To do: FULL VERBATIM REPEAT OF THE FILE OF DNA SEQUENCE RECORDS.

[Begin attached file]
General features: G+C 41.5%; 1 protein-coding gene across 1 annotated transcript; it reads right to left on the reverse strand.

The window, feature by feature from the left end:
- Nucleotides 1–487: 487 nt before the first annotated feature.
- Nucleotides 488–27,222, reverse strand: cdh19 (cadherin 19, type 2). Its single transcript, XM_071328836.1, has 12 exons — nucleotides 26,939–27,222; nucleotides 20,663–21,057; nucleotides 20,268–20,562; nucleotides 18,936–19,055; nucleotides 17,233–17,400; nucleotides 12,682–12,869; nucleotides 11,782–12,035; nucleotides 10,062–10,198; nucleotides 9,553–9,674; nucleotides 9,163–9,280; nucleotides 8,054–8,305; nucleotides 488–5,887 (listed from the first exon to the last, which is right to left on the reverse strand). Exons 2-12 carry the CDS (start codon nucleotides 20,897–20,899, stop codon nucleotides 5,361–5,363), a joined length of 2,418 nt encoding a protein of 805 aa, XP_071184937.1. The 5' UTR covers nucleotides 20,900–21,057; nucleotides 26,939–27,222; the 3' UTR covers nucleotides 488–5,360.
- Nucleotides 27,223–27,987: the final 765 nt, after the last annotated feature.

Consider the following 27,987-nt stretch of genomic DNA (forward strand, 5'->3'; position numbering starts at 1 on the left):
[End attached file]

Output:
General features: G+C 41.5%; 1 protein-coding gene across 1 annotated transcript; it reads right to left on the reverse strand.

The window, feature by feature from the left end:
- Nucleotides 1–487: 487 nt before the first annotated feature.
- Nucleotides 488–27,222, reverse strand: cdh19 (cadherin 19, type 2). Its single transcript, XM_071328836.1, has 12 exons — nucleotides 26,939–27,222; nucleotides 20,663–21,057; nucleotides 20,268–20,562; nucleotides 18,936–19,055; nucleotides 17,233–17,400; nucleotides 12,682–12,869; nucleotides 11,782–12,035; nucleotides 10,062–10,198; nucleotides 9,553–9,674; nucleotides 9,163–9,280; nucleotides 8,054–8,305; nucleotides 488–5,887 (listed from the first exon to the last, which is right to left on the reverse strand). Exons 2-12 carry the CDS (start codon nucleotides 20,897–20,899, stop codon nucleotides 5,361–5,363), a joined length of 2,418 nt encoding a protein of 805 aa, XP_071184937.1. The 5' UTR covers nucleotides 20,900–21,057; nucleotides 26,939–27,222; the 3' UTR covers nucleotides 488–5,360.
- Nucleotides 27,223–27,987: the final 765 nt, after the last annotated feature.

Consider the following 27,987-nt stretch of genomic DNA (forward strand, 5'->3'; position numbering starts at 1 on the left):